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31 August 2007

Counter-cultural Surrey

[This article was originally posted here]

Often regarded as a staunchly conservative English county, Surrey does have something of a history as a focus point for counter-cultural activity. During Cromwell's Republic, Gerrard Winstanley set up a commune on common land at St. Georges Hill, near Weybridge - now one of the most exclusive areas of the country. Those gathered around Winstanley were known as the Diggers (although they called themselves the True Levellers). They promoted a form of Christian anarcho-communism, stating in The True Leveller's Standard Advanced (1649) that:

[the] Earth (which was made to be a Common Treasury of relief for all, both Beasts and Men) was hedged in to In-closures by the teachers and rulers, and the others were made Servants and Slaves: And that Earth that is within this Creation made a Common Store-house for all, is bought and sold, and kept in the hands of a few, whereby the great Creator is mightily dishonoured, as if he were a respector of persons, delighting in the comfortable Livelihoods of some, and rejoycing in the miserable povertie and straits of others. From the beginning it was not so.

Winstanley explained his forward-thinking egalitarian beliefs in The New Law of Righteousness (1649):

Every one that gets an authority into his hands tyrannizes over others; as many husbands, parents, masters, magistrates, that live after the flesh do carry themselves like oppressing lords over such as are under them, not knowing that their wives, children, servants, subjects are their fellow creatures, and hath an equal privilege to share them in the blessing of liberty.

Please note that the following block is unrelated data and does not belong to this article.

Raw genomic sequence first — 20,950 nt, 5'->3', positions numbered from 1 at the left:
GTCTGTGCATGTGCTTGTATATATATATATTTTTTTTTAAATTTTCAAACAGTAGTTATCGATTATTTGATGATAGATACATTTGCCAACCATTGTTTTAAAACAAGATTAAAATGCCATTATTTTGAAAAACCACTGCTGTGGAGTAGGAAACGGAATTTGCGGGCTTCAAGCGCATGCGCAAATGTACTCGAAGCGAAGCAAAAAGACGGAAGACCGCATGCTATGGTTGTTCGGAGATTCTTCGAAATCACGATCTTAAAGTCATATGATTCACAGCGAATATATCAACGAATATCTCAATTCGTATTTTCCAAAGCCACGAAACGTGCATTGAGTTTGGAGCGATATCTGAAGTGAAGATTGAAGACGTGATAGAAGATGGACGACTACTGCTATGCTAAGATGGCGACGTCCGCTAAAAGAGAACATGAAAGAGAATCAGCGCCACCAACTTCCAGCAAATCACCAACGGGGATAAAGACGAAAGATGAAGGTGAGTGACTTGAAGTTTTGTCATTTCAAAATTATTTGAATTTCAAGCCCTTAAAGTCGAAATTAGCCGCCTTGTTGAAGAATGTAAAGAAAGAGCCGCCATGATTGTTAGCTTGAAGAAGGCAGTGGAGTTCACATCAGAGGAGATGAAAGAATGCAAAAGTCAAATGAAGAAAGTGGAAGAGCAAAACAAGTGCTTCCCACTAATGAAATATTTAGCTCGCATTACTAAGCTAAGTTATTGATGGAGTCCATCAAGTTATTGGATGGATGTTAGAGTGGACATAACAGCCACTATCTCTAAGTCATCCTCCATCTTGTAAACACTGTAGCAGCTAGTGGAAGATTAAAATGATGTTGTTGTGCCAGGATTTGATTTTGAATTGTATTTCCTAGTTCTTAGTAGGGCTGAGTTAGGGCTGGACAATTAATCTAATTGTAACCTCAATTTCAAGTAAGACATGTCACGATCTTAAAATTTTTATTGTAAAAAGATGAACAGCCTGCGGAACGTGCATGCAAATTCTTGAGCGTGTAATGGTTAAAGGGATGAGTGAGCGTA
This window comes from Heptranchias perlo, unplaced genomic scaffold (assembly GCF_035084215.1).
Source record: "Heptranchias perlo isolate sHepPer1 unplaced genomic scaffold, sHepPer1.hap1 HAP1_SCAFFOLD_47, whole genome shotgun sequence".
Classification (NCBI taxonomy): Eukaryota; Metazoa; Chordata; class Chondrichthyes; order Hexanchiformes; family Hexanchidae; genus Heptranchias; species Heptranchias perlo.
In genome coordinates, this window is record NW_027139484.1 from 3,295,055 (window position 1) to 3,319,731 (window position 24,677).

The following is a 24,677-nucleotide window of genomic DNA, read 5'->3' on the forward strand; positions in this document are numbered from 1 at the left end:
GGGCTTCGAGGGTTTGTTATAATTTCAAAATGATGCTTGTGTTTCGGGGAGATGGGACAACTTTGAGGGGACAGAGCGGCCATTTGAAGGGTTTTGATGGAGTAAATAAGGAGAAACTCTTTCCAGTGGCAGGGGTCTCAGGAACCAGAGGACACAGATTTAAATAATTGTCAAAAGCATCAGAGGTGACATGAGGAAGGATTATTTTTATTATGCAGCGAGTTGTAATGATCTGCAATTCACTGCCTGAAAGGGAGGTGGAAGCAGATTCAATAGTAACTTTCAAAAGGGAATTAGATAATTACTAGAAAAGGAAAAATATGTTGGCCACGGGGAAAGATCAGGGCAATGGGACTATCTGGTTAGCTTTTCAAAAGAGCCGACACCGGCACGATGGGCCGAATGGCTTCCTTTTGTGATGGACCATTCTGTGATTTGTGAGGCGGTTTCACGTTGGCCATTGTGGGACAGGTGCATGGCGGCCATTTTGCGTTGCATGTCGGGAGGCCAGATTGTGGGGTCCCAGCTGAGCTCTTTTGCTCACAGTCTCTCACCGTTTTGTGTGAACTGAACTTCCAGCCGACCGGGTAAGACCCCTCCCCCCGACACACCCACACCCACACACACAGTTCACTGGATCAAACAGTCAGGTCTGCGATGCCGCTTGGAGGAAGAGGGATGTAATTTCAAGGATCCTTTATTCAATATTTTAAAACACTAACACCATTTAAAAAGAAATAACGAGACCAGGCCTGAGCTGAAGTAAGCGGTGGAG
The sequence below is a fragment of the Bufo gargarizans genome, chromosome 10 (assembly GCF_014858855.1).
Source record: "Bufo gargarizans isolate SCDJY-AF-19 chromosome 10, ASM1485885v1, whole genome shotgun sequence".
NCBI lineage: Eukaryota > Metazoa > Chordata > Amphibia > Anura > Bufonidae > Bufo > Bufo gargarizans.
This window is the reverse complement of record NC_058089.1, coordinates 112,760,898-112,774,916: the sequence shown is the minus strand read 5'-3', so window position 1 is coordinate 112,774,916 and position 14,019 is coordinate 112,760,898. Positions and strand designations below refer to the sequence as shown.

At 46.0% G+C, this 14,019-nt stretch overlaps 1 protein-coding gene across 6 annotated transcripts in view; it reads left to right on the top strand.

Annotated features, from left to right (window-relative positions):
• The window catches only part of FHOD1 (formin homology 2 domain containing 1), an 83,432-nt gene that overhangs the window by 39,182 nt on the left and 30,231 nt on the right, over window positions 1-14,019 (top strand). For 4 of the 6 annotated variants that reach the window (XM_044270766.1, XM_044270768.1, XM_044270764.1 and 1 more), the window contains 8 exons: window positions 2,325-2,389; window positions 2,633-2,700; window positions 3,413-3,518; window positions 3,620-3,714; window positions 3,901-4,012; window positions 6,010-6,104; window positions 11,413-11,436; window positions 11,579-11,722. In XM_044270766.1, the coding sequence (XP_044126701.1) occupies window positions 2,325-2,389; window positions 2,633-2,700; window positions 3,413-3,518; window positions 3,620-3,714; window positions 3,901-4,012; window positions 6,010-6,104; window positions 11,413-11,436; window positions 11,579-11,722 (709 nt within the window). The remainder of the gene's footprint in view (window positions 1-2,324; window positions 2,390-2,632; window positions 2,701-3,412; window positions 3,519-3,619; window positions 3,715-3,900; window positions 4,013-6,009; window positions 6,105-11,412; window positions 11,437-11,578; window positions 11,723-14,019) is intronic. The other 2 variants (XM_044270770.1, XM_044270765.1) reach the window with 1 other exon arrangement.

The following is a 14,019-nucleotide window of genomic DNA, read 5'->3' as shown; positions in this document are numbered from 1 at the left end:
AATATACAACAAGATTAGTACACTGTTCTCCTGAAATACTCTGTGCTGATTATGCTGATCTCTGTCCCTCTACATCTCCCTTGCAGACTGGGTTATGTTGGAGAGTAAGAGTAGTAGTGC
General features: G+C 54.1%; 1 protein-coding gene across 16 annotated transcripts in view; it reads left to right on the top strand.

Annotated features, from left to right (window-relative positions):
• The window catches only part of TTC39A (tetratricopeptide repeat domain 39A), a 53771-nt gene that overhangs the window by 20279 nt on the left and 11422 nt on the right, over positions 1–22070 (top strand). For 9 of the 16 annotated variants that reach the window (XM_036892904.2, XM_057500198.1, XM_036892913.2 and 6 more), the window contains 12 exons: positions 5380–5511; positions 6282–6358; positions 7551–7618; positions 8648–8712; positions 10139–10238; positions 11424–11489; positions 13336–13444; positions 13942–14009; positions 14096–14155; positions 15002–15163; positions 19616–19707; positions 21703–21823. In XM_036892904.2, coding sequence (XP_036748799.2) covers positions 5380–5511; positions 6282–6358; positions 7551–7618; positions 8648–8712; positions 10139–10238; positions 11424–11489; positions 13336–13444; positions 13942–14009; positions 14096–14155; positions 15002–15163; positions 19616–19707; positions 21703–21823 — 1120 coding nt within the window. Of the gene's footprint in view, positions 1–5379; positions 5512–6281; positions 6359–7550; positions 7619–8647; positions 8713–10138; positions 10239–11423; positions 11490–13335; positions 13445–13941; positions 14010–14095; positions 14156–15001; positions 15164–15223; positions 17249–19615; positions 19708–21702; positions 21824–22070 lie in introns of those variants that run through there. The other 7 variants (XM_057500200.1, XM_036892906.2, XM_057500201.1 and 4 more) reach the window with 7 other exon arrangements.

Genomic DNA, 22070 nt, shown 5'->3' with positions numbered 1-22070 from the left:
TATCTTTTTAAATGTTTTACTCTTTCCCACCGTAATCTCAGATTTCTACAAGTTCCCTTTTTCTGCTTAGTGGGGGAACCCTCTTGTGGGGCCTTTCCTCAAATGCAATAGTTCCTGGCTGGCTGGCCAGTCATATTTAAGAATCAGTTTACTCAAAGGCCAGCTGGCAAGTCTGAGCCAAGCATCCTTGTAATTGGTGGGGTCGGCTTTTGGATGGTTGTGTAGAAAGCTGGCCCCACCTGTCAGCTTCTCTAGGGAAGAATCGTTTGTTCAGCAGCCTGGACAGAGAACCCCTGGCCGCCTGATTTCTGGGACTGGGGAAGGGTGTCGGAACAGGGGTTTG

Needless to say the Diggers were harassed by local land owners and eventually the group dispersed. Nevertheless, their legacy lived on. In the 1960s a group in San Francisco called themselves the Diggers in memory of Winstanley et al.

In the Nineteenth Century, Surrey again played host to another experiment in communal living. A group centered on the christian socialist and education reformer James Pierrepont-Greaves set up a commune at Alcott House in Ham Common called the Concordium. The group, including Charles Lane, William Oldham, and Henry Gardner-Wright, believed that spiritual and social renewal would be achieved by a change of lifestyle. As such they promoted vegetarianism, hydrotherapy, mesmerism and other 'new age' ideologies.

3 August 2007

Forty years on: the 'Summer of Love' in retrospect (Part 2)

[This article was originally posted here]

Since the summer has returned here in the UK, I have returned to my review of online articles about the summer of 1967. First up, we have several reminiscences shared by denizens of San Joaquin County, CA on's 'Recalling 1967's Summer of Love'. For other memories of that summer see the comments on James M. Kushiner's 'The Summer of Love at 40' article at Touchstone Magazine's Mere Comments blog.

The 2b1 Records website gives details of an Anniversary Concert co-ordinated by Boots Hughston, to be staged in Golden Gate Park, San Francisco on September 2nd. Many famous faces from 1967 will be performing, including 'Country' Joe McDonald and (what remains of) Canned Heat. A site dedicated to 30th anniversary celebrations of 'the Summer of Love' is still on-line.